Two departments wax philosophical and poetic

Mount Allison’s Philosophy and English departments co-host thought-provoking poetry reading

Philosophy and English students discuss the power of poetry, poetry readings, and the interplay between departments. Emma Biberdorf/Argosy


Last Thursday in Hart Hall, an intimate gathering with poets Darren Bifford and Amanda Jernigan quickly turned into a discussion on the awkwardness of poetry readings and the difference between passive and active reading of poetry.

The poetry reading was co-hosted by Mount Allison’s philosophy and English departments. This decision was made because “Some accounts of philosophy say it leans more towards poetry than the natural sciences,” according to Robbie Moser, a professor in the philosophy department. “We’re trying to explore a variety of different areas.”

Alumna Amanda Jernigan read first, selecting several works from her book of poetry The Temple, all of which focused on the juxtaposition of birth and death, as well as themes of parenthood, mortality and childhood. Inspired by a religious text, she said, “I was moved by this encounter between Mary, the young mother, who’s just embarked on this adventure of life giving and new creation, and Simeon [the old man], who’s ready to die and [has] had enough.” With this in mind, she wrote a series of poems with two voices to accompany a newly written cantata by American composer Zachary Wadsworth. She recited several of these poems for the room.

Darren Bifford read next from his latest book, False Spring. Before reading, he spoke of his apprehension of poetry readings. “I, myself, am actually quite skeptical of poetry readings; the relationship between listener and the reader is one that I’m a little distrustful of or impatient with,” he said. “People come to poetry readings and there’s this sort of automatic passivity that accords. It’s an uncomfortable space, sometimes.”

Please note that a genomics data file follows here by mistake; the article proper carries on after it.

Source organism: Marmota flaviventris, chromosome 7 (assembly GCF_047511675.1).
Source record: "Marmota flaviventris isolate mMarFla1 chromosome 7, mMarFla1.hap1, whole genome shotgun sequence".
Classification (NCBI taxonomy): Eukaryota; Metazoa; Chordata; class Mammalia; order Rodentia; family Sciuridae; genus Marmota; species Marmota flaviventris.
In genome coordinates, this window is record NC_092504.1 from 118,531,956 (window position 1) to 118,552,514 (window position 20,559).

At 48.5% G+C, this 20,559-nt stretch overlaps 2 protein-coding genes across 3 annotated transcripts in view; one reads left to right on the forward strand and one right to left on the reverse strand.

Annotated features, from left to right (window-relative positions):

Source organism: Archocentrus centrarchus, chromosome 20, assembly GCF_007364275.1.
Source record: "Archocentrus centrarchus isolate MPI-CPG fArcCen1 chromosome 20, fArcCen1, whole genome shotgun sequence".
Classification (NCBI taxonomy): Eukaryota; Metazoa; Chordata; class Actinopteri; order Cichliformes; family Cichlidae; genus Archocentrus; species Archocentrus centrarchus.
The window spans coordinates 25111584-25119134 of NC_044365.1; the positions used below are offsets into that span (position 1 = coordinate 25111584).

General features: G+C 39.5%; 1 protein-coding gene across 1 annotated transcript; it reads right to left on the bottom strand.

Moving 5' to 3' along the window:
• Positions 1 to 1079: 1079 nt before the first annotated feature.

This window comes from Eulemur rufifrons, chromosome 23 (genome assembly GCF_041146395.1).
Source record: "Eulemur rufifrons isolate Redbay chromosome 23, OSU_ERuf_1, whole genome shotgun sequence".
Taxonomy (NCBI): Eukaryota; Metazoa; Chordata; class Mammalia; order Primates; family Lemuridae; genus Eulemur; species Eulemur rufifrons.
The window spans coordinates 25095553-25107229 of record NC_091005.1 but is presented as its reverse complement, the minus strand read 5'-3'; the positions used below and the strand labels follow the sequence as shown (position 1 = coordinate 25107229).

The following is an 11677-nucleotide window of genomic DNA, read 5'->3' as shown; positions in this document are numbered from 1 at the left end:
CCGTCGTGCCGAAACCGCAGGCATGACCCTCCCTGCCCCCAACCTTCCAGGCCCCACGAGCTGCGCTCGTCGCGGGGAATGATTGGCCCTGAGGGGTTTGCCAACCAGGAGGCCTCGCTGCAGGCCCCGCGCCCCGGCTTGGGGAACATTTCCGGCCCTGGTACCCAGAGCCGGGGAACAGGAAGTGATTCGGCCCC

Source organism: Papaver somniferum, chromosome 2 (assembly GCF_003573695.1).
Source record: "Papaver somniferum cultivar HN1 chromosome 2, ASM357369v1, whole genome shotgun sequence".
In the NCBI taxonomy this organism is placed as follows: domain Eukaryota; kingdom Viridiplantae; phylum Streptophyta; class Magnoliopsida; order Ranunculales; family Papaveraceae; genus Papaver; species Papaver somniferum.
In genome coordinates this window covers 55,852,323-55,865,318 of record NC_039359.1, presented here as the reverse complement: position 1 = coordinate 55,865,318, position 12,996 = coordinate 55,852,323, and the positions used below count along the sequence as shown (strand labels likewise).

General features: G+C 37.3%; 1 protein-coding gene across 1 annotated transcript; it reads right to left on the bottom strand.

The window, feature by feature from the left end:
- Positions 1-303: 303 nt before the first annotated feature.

As Bifford finished reading, discussion broke out over the difference between reading poetry to oneself, where one may reread a line to truly grasp the meaning, and reading to a crowd. When reading for others, Bifford says, “There’s a certain kind of cultural force to keep on going,” which takes away the chance to reread certain lines.

Jernigan noted her love of reading out loud while admitting the discomfort of many poetry readings. “Poetry is high density, so one doesn’t want too much of it,” she explained. “And I think it’s great to hear things again. I would love it if every poetry reading had the chance to read everything again.”

Following Jernigan’s prompt, each poet chose one poem for the other to reread for the room. Whether the second reading led to deeper clarity of the poem in the audience’s mind is for them to answer.

Speaking to Jernigan afterwards on the importance of poetry, she said, “There seems to be a thing in human beings that makes us turn to poetry when things get intense: when you lose somebody, when you love somebody.” She continued, “If you’ve decided you don’t like poetry on the strength of reading a handful of poems, you might consider going back and giving it another chance. Try something else.”

“Their work is rich, deep and speaks out to people in a time of moral complexity and moral grayness, because something very sincere and something very real comes through,” Moser said of the two poets.

The philosophy and English departments will team up again to host another poetry reading towards the end of November.

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